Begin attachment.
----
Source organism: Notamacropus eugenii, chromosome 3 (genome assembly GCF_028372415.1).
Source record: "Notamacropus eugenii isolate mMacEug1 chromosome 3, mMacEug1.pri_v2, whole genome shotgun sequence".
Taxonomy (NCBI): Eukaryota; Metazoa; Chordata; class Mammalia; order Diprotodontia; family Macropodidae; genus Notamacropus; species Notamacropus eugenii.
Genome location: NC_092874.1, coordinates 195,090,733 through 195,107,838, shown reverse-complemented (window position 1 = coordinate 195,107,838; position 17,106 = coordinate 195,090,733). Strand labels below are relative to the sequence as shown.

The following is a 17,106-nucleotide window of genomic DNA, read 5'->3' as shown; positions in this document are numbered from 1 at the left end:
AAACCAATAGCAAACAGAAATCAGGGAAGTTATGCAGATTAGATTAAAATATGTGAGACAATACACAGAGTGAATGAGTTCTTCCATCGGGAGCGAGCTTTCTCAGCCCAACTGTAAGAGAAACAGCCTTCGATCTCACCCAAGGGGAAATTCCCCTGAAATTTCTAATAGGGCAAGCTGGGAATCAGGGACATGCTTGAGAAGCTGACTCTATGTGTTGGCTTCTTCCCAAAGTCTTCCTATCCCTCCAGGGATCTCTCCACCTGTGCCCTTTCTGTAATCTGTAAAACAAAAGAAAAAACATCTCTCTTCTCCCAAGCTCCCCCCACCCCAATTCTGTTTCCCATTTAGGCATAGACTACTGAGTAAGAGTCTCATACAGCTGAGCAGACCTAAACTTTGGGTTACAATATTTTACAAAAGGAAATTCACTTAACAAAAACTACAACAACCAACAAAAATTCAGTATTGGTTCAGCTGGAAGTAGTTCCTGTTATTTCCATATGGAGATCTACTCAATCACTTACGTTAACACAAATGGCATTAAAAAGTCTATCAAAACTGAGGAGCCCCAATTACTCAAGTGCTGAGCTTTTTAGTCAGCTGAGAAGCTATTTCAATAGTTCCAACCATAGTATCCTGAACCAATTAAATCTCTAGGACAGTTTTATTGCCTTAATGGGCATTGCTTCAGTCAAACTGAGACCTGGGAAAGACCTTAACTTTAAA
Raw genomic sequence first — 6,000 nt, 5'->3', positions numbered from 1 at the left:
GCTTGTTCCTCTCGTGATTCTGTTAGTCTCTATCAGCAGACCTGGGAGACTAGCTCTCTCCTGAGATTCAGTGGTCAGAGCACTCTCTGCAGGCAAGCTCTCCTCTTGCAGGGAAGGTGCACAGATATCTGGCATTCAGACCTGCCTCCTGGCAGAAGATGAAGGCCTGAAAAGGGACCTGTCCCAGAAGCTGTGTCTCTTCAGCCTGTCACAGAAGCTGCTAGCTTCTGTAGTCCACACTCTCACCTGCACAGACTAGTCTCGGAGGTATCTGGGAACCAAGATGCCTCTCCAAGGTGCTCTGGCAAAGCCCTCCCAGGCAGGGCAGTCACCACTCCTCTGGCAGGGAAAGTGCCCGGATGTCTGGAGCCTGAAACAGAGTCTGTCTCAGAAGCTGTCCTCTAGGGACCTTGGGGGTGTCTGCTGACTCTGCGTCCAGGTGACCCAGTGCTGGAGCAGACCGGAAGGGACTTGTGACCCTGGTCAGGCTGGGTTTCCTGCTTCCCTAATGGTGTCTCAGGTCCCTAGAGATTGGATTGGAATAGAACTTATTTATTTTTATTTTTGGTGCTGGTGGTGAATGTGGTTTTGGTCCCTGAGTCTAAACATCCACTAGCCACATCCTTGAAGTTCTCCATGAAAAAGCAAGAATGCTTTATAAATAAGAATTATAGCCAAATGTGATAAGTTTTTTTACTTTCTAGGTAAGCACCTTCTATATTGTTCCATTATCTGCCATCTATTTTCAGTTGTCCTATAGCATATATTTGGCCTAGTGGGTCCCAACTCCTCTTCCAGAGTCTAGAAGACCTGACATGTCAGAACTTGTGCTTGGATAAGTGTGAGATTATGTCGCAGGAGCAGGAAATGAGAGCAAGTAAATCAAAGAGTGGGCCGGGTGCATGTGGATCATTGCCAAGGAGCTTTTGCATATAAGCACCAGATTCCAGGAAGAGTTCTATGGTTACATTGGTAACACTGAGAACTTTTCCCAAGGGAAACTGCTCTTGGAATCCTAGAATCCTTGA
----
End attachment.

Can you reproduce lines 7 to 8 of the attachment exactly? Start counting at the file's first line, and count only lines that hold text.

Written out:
Raw genomic sequence first — 6,000 nt, 5'->3', positions numbered from 1 at the left:
GCTTGTTCCTCTCGTGATTCTGTTAGTCTCTATCAGCAGACCTGGGAGACTAGCTCTCTCCTGAGATTCAGTGGTCAGAGCACTCTCTGCAGGCAAGCTCTCCTCTTGCAGGGAAGGTGCACAGATATCTGGCATTCAGACCTGCCTCCTGGCAGAAGATGAAGGCCTGAAAAGGGACCTGTCCCAGAAGCTGTGTCTCTTCAGCCTGTCACAGAAGCTGCTAGCTTCTGTAGTCCACACTCTCACCTGCACAGACTAGTCTCGGAGGTATCTGGGAACCAAGATGCCTCTCCAAGGTGCTCTGGCAAAGCCCTCCCAGGCAGGGCAGTCACCACTCCTCTGGCAGGGAAAGTGCCCGGATGTCTGGAGCCTGAAACAGAGTCTGTCTCAGAAGCTGTCCTCTAGGGACCTTGGGGGTGTCTGCTGACTCTGCGTCCAGGTGACCCAGTGCTGGAGCAGACCGGAAGGGACTTGTGACCCTGGTCAGGCTGGGTTTCCTGCTTCCCTAATGGTGTCTCAGGTCCCTAGAGATTGGATTGGAATAGAACTTATTTATTTTTATTTTTGGTGCTGGTGGTGAATGTGGTTTTGGTCCCTGAGTCTAAACATCCACTAGCCACATCCTTGAAGTTCTCCATGAAAAAGCAAGAATGCTTTATAAATAAGAATTATAGCCAAATGTGATAAGTTTTTTTACTTTCTAGGTAAGCACCTTCTATATTGTTCCATTATCTGCCATCTATTTTCAGTTGTCCTATAGCATATATTTGGCCTAGTGGGTCCCAACTCCTCTTCCAGAGTCTAGAAGACCTGACATGTCAGAACTTGTGCTTGGATAAGTGTGAGATTATGTCGCAGGAGCAGGAAATGAGAGCAAGTAAATCAAAGAGTGGGCCGGGTGCATGTGGATCATTGCCAAGGAGCTTTTGCATATAAGCACCAGATTCCAGGAAGAGTTCTATGGTTACATTGGTAACACTGAGAACTTTTCCCAAGGGAAACTGCTCTTGGAATCCTAGAATCCTTGA